Karate Works for Personal Growth in Girls at Cedar Ridge
Karate Training at Residential Treatment Center Helps Girls Build Self-control & Assertiveness
By: Rob Nielson, Program Director & Chief Instructor
At Cedar Ridge Residential Treatment Center, experience reveals depression and anxiety are occurring more and more often among young girls who are being referred into treatment. More girls are feeling stuck, too afraid to stand up for themselves. Feeling stuck leads to repressed emotions. Repressed emotions are a major reason why girls dissociate and cut themselves as a means of seeking relief from these emotions. Such relief-seeking strategies only serve to reinforce the hurt and pain that cause these behaviors. Left unchecked, relief-seeking behaviors set the girl up for a lifetime of hurt and ineffective strategies for resolution of these feelings.
Learning the appropriate expression of feelings and practicing being confident and assertive goes a long way toward helping girls overcome repressed feelings. Our karate classes provide a solid foundation for appropriate, assertive expression of feelings and the ability to stand up for oneself. Formal karate teaches self-control and self-discipline. With correct training, karate is an antidote to aggressive and impulsive reactions. A disciplined training routine does wonders for depression and anxiety.
Karate can provide a wonderful format for teaching the appropriate expression of feelings. Sometimes, being assertive (like arguing to get your way with a parent) is a skill the girl has, but then doesn’t use in situations where she needs to use it. In some girls that skill just doesn’t seem to exist. If that’s the case, then karate, along with individual and group therapy, can help build that skill set.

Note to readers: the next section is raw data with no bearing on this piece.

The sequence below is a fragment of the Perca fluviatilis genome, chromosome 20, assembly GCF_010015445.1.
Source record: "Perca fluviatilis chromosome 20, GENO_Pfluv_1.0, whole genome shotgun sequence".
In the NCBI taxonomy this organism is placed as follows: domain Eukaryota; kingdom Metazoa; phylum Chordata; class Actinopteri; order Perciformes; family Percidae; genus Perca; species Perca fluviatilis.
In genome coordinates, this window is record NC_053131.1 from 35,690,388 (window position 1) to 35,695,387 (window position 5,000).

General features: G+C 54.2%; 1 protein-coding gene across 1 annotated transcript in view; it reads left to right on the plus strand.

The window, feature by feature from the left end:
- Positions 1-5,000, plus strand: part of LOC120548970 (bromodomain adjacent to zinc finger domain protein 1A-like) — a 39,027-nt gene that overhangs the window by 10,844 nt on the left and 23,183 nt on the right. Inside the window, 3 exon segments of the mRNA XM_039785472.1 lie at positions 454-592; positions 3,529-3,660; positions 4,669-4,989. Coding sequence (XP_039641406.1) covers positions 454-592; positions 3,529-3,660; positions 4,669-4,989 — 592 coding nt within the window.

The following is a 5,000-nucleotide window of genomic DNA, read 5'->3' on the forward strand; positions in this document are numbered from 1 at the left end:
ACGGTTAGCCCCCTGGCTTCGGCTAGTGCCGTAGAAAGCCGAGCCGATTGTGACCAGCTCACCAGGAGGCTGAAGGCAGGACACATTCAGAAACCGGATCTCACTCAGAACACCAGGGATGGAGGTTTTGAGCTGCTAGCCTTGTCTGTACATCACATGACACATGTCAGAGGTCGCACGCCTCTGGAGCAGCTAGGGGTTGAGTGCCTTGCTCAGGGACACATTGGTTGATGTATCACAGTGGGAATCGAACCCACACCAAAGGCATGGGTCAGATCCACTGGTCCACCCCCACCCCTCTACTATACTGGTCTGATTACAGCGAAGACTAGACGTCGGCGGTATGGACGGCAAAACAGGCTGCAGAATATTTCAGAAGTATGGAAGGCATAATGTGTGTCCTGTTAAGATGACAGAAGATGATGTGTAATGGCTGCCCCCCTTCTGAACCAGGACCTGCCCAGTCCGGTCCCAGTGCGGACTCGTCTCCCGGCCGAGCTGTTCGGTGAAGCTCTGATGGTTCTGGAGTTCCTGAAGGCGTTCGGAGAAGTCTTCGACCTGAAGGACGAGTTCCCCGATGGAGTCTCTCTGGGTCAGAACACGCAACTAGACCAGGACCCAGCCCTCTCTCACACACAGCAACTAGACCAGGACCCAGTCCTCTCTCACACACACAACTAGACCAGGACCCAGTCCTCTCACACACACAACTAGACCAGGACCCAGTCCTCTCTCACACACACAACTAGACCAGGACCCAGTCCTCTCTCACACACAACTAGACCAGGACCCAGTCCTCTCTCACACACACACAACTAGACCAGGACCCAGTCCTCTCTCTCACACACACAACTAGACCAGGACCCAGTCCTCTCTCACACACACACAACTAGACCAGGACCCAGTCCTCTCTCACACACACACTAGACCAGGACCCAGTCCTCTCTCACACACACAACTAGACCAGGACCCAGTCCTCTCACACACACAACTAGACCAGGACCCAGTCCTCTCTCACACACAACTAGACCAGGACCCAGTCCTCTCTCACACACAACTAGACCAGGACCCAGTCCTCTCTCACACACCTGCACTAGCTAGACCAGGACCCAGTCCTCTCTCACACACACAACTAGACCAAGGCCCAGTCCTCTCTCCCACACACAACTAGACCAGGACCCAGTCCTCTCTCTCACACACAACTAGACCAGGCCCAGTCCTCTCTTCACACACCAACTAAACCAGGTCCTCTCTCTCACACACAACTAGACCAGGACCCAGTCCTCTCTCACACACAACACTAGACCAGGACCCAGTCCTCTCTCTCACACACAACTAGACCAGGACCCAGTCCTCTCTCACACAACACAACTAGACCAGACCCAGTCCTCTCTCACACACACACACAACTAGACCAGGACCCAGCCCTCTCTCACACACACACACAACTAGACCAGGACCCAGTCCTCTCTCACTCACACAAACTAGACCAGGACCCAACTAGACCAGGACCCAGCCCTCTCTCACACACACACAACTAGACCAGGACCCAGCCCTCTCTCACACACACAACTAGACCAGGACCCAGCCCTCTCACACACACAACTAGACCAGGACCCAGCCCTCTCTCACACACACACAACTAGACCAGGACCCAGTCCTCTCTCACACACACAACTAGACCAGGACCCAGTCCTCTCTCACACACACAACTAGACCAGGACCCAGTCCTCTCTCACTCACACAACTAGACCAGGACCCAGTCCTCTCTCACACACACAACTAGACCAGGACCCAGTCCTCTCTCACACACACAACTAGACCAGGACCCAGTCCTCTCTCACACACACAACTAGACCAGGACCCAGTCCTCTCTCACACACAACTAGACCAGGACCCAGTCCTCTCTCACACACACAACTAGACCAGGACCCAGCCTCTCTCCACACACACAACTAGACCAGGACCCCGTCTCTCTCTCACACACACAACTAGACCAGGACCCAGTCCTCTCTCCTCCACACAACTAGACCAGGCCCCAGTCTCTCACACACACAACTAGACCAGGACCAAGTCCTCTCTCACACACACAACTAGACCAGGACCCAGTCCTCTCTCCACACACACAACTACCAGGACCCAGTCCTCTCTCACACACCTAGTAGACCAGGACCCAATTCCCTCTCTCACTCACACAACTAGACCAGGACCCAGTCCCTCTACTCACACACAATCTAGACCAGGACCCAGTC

Karate training at Cedar Ridge Academy is invaluable in helping build this skill set. I’m not talking about the local karate studio. My reference to karate training refers to the way that I personally teach karate. The methods that I use are tempered by the 40+ years that I have been teaching Shotokan karate, coupled with more than twenty years of conducting therapy with adolescent girls.
Traditional Karate Training Helps Girls have Healthy Interactions with Boys
The traditional discipline of karate effectively conditions confident and assertive behaviors in my students. In addition to the basic karate skills, my extensive therapeutic background enables me to provide experiential exercises that facilitate the appropriate and congruent expression of thoughts and emotions that girls repress.